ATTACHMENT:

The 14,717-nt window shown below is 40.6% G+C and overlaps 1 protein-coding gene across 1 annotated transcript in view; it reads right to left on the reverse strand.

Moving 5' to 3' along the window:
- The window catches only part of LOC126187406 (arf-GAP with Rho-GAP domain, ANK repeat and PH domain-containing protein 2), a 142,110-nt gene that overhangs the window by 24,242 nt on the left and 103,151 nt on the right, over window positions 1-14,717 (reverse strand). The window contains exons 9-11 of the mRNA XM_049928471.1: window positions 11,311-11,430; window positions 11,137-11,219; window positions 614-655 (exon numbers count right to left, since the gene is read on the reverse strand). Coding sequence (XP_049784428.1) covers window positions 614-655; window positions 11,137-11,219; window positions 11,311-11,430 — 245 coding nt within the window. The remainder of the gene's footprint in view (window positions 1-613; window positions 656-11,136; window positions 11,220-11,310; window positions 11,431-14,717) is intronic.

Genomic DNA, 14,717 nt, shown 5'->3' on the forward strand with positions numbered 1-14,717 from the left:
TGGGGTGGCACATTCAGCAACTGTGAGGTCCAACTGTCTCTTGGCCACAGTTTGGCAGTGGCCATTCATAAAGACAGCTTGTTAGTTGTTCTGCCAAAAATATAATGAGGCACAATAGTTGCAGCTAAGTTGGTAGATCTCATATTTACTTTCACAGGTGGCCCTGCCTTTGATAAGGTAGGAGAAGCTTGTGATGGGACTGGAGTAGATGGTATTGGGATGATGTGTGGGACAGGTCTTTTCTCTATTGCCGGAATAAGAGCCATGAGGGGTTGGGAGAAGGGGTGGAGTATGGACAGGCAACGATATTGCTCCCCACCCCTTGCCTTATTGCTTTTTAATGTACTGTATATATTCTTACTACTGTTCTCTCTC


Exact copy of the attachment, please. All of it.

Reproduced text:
The 14,717-nt window shown below is 40.6% G+C and overlaps 1 protein-coding gene across 1 annotated transcript in view; it reads right to left on the reverse strand.

Moving 5' to 3' along the window:
- The window catches only part of LOC126187406 (arf-GAP with Rho-GAP domain, ANK repeat and PH domain-containing protein 2), a 142,110-nt gene that overhangs the window by 24,242 nt on the left and 103,151 nt on the right, over window positions 1-14,717 (reverse strand). The window contains exons 9-11 of the mRNA XM_049928471.1: window positions 11,311-11,430; window positions 11,137-11,219; window positions 614-655 (exon numbers count right to left, since the gene is read on the reverse strand). Coding sequence (XP_049784428.1) covers window positions 614-655; window positions 11,137-11,219; window positions 11,311-11,430 — 245 coding nt within the window. The remainder of the gene's footprint in view (window positions 1-613; window positions 656-11,136; window positions 11,220-11,310; window positions 11,431-14,717) is intronic.

Genomic DNA, 14,717 nt, shown 5'->3' on the forward strand with positions numbered 1-14,717 from the left:
TGGGGTGGCACATTCAGCAACTGTGAGGTCCAACTGTCTCTTGGCCACAGTTTGGCAGTGGCCATTCATAAAGACAGCTTGTTAGTTGTTCTGCCAAAAATATAATGAGGCACAATAGTTGCAGCTAAGTTGGTAGATCTCATATTTACTTTCACAGGTGGCCCTGCCTTTGATAAGGTAGGAGAAGCTTGTGATGGGACTGGAGTAGATGGTATTGGGATGATGTGTGGGACAGGTCTTTTCTCTATTGCCGGAATAAGAGCCATGAGGGGTTGGGAGAAGGGGTGGAGTATGGACAGGCAACGATATTGCTCCCCACCCCTTGCCTTATTGCTTTTTAATGTACTGTATATATTCTTACTACTGTTCTCTCTC